When Kalpana told me this story we were talking through Surya from One Heart as our translator, so it wasn’t until a few moments later that I knew the reason for her tears. We stopped talking. Her tears brought me to tears.
I extended my hand to her, and we spent the next few moments there, holding hands and sharing the load.
“After that, my teacher suggested that we study nursing. I wished to enter into this profession.”
She put herself through school to become a Skilled Birth Attendant.
“The [One Heart] training is very good. It gives encouragement to improve. I got trained. We were successful to save many women and many children. They have provided training in many places, that’s why the programs are so successful.”
At school, she met Surya. She told him her heart to help people in her community. Together they championed to build a Birthing Centre in Gawlichaur, and when Kalpana graduated, she was appointed as the center’s first Skilled Birth Attendant.
When the Birthing Centre was built, there was a change in the community, but also a lot of work to be done to change mindsets and break down cultural barriers. More than helping families who walk through her door, Kalpana also championed for education and communication to reach people who were wary of the Birthing Centre.
“There was a difference. People had to go far for delivery. Some mothers and babies would die on the way, but now after the establishment of Birthing Centres, they come here for the delivery.”
“I tell a mother she should come to the Birthing Centre when she knows she is pregnant.”
“I tell pregnant women that they should eat greens, not do heavy work at home, consume iron and calcium. Then I say to visit the Birthing Centre for check-ups in four months, six months, eight and nine months. Come here anytime they face a problem. Come for delivery, don’t do it at home. If in-laws tell you negative things, call them here, and I will convince them. I’ll counsel them.”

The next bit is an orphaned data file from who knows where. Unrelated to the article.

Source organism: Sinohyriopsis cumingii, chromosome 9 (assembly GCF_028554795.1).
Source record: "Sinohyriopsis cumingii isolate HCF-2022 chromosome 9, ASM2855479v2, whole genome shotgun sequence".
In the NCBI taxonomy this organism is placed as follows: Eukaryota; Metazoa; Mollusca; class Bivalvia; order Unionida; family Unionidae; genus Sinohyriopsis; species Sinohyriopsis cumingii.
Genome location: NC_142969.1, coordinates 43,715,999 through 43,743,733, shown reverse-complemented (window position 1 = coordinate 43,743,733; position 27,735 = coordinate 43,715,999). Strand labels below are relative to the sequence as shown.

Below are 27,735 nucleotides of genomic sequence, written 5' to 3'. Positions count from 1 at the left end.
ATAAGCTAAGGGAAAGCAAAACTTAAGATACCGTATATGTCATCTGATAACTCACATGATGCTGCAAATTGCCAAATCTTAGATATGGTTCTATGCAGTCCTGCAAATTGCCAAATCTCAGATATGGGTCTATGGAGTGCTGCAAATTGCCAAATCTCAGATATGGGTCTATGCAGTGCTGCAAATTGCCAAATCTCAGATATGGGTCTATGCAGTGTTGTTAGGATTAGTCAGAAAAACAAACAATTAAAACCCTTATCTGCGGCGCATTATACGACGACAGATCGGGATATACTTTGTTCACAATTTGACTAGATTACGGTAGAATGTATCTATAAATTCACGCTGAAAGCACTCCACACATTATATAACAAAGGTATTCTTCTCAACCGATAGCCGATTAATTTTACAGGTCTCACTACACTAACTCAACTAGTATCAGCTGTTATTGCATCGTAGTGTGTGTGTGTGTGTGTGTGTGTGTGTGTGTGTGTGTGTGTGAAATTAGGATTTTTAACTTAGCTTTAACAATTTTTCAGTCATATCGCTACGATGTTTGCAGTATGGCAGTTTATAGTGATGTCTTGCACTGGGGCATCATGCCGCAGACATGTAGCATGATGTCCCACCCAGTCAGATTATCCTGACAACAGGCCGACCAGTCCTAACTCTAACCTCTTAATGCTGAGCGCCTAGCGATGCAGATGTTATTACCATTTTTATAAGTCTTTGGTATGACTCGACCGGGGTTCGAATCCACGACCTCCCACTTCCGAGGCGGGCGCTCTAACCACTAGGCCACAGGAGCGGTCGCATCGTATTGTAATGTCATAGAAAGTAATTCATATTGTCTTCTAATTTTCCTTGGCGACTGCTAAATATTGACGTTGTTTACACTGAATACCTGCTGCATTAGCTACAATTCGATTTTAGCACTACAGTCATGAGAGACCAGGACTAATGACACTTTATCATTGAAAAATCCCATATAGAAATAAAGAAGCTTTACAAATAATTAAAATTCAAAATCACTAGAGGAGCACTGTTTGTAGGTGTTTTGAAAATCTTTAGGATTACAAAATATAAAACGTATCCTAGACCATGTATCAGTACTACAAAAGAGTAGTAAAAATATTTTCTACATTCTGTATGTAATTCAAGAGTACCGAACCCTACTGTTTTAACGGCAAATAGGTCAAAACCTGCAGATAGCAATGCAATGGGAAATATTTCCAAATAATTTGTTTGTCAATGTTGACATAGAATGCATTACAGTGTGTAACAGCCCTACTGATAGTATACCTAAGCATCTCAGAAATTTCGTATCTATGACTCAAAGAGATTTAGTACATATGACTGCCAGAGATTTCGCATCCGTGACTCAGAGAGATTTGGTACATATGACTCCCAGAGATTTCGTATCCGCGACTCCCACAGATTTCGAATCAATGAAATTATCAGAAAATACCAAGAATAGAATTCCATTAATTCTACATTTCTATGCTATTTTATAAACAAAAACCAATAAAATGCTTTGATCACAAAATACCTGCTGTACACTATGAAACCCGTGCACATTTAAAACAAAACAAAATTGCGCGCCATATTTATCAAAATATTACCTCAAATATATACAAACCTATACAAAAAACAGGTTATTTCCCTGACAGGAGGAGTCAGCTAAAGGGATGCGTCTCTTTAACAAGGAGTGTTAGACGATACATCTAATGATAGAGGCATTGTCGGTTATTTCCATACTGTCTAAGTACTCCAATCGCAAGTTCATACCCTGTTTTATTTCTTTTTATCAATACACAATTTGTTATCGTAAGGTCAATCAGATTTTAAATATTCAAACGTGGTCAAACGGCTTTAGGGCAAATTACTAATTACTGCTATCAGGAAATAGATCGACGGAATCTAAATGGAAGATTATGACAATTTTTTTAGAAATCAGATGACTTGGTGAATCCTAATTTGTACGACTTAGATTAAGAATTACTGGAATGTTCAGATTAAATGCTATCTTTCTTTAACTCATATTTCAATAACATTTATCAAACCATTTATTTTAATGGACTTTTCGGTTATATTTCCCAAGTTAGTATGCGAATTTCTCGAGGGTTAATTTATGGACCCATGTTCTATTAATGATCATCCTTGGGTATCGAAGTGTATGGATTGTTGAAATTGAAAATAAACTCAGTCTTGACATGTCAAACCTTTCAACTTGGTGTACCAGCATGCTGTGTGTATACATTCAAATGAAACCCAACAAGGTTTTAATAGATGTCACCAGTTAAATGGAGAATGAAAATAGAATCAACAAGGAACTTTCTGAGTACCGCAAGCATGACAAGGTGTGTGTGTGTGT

“She should give birth at the Birthing Centre. After the delivery, she will have postnatal care and check-ups within 24 hours, then again after seven days. The check-ups should be done three times in 29 days.”
It’s clear to see that it’s her passion and knowing her ‘why’ that drives her to keep going in the face of adversity. We start to walk around the community. As we did, women came up to Kalpana to give her a hug. With excitement and joy she introduced us to mothers and babies in the community that she had delivered.
“We have to look after mothers and children. We have to provide them with whatever support we can give.”
Listening to and seeing Kalpana talk to every person with care, love and detail, I’m reminded of a quote on the wall of the Thankyou offices by Dr. Martin Luther King Jr, it says:
“All labour that uplifts humanity has dignity and importance and should be done with painstaking excellence.”
Painstaking excellence. A beautiful and easy thing to say, but an action and way of life that is far from easy, especially when popular opinion and ‘the way things are done’ are blocking you at every turn. But what’s the alternative and cost? For Kalpana, the team at One Heart and Thankyou, it’s a matter of life or death.
We left that meeting with Kalpana in awe of the magnitude of the mountain she has dedicated her life to climbing. And pumped to keep bringing our painstaking excellence and passion to the mountain we have to climb to get the baby range off the ground to fund training, education and equipment for people like Kalpana.